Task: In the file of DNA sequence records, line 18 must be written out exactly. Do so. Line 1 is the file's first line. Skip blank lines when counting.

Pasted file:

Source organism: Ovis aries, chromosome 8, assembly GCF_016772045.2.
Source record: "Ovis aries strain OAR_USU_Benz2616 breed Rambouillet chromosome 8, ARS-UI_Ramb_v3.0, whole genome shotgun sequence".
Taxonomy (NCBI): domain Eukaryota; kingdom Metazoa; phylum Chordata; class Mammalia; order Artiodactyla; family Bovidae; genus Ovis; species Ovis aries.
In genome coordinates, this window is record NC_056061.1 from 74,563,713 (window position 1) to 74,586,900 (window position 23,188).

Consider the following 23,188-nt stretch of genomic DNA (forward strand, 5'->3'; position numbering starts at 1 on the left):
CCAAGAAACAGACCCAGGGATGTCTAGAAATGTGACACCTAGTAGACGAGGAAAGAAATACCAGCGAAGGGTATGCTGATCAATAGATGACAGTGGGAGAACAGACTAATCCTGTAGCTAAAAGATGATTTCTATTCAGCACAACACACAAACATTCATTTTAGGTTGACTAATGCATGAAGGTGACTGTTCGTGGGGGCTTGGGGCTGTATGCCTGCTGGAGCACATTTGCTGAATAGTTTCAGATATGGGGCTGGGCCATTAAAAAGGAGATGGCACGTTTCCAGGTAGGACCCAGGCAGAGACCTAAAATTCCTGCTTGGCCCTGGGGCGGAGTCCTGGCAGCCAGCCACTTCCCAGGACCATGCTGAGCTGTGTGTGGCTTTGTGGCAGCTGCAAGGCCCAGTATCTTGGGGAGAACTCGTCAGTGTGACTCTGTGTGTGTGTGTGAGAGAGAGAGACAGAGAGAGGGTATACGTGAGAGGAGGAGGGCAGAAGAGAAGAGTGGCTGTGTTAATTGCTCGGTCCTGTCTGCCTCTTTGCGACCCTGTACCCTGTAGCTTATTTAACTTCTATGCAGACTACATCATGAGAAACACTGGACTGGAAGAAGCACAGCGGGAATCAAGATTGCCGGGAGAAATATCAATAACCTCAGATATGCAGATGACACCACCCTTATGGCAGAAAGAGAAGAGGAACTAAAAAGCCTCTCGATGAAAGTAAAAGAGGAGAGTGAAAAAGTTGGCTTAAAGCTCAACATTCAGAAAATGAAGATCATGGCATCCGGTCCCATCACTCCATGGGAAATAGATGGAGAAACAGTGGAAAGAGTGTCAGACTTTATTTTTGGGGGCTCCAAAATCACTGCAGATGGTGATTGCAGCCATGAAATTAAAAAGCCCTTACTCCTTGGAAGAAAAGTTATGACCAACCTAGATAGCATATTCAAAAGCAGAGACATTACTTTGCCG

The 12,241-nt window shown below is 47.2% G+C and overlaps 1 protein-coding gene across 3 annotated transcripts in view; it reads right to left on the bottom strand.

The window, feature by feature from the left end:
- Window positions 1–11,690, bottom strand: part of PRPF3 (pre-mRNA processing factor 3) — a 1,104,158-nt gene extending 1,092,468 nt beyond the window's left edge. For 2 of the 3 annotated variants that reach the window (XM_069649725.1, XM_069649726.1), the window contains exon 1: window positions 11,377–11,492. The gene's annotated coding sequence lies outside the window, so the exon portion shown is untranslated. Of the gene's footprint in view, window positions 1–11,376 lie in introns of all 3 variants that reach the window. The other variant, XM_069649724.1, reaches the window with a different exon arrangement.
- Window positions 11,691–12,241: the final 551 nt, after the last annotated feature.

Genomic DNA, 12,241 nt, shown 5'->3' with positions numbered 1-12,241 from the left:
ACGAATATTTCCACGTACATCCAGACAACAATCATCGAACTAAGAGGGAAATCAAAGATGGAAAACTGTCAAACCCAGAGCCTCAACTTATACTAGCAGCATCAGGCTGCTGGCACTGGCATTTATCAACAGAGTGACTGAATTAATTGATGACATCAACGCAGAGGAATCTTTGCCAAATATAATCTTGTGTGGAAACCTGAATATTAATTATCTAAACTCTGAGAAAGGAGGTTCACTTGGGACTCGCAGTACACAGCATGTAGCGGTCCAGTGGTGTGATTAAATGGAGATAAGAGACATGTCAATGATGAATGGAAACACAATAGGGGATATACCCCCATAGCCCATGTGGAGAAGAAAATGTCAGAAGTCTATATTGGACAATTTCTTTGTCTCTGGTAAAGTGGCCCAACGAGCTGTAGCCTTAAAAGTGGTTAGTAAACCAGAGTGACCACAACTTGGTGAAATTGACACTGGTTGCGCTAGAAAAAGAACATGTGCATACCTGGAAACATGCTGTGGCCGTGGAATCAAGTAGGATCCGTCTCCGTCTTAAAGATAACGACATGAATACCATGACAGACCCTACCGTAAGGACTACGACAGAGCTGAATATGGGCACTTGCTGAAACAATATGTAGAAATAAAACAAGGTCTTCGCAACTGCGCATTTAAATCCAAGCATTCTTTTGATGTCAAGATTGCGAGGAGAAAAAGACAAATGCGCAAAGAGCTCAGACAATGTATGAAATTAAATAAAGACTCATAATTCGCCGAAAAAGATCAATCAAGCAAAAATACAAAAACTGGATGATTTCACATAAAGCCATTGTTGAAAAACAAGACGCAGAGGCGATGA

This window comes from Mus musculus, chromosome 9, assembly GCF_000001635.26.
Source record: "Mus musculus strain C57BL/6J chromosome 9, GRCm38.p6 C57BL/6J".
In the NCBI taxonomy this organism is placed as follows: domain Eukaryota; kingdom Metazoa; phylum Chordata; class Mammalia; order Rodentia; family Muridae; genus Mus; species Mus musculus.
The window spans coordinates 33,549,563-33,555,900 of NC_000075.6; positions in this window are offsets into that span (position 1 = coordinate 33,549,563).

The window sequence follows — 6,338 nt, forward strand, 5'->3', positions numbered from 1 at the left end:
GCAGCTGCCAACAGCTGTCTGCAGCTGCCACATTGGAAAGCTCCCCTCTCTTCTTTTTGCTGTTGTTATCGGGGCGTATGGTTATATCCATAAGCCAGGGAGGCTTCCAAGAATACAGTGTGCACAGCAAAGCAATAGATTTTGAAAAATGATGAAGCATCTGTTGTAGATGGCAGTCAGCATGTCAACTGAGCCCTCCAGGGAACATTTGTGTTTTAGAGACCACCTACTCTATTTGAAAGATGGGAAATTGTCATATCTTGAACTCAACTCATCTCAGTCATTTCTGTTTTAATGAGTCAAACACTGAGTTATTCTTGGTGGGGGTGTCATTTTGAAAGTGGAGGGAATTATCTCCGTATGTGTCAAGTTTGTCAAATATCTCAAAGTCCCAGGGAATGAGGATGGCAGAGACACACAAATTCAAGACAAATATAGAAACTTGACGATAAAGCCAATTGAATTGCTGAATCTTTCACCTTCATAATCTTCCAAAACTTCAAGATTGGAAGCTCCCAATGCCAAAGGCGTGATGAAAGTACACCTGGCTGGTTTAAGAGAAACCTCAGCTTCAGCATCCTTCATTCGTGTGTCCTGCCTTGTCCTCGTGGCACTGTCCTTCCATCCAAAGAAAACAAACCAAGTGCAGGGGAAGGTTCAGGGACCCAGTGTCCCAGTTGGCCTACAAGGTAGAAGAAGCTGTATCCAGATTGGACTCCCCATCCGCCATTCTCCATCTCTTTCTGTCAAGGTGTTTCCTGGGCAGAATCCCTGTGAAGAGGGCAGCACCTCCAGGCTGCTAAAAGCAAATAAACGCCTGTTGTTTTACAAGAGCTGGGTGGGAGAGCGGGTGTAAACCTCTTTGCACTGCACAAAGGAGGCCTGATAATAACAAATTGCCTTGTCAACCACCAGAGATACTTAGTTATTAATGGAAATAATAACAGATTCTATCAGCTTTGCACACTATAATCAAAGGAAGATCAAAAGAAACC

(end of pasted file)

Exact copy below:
GCAGCTGCCAACAGCTGTCTGCAGCTGCCACATTGGAAAGCTCCCCTCTCTTCTTTTTGCTGTTGTTATCGGGGCGTATGGTTATATCCATAAGCCAGGGAGGCTTCCAAGAATACAGTGTGCACAGCAAAGCAATAGATTTTGAAAAATGATGAAGCATCTGTTGTAGATGGCAGTCAGCATGTCAACTGAGCCCTCCAGGGAACATTTGTGTTTTAGAGACCACCTACTCTATTTGAAAGATGGGAAATTGTCATATCTTGAACTCAACTCATCTCAGTCATTTCTGTTTTAATGAGTCAAACACTGAGTTATTCTTGGTGGGGGTGTCATTTTGAAAGTGGAGGGAATTATCTCCGTATGTGTCAAGTTTGTCAAATATCTCAAAGTCCCAGGGAATGAGGATGGCAGAGACACACAAATTCAAGACAAATATAGAAACTTGACGATAAAGCCAATTGAATTGCTGAATCTTTCACCTTCATAATCTTCCAAAACTTCAAGATTGGAAGCTCCCAATGCCAAAGGCGTGATGAAAGTACACCTGGCTGGTTTAAGAGAAACCTCAGCTTCAGCATCCTTCATTCGTGTGTCCTGCCTTGTCCTCGTGGCACTGTCCTTCCATCCAAAGAAAACAAACCAAGTGCAGGGGAAGGTTCAGGGACCCAGTGTCCCAGTTGGCCTACAAGGTAGAAGAAGCTGTATCCAGATTGGACTCCCCATCCGCCATTCTCCATCTCTTTCTGTCAAGGTGTTTCCTGGGCAGAATCCCTGTGAAGAGGGCAGCACCTCCAGGCTGCTAAAAGCAAATAAACGCCTGTTGTTTTACAAGAGCTGGGTGGGAGAGCGGGTGTAAACCTCTTTGCACTGCACAAAGGAGGCCTGATAATAACAAATTGCCTTGTCAACCACCAGAGATACTTAGTTATTAATGGAAATAATAACAGATTCTATCAGCTTTGCACACTATAATCAAAGGAAGATCAAAAGAAACC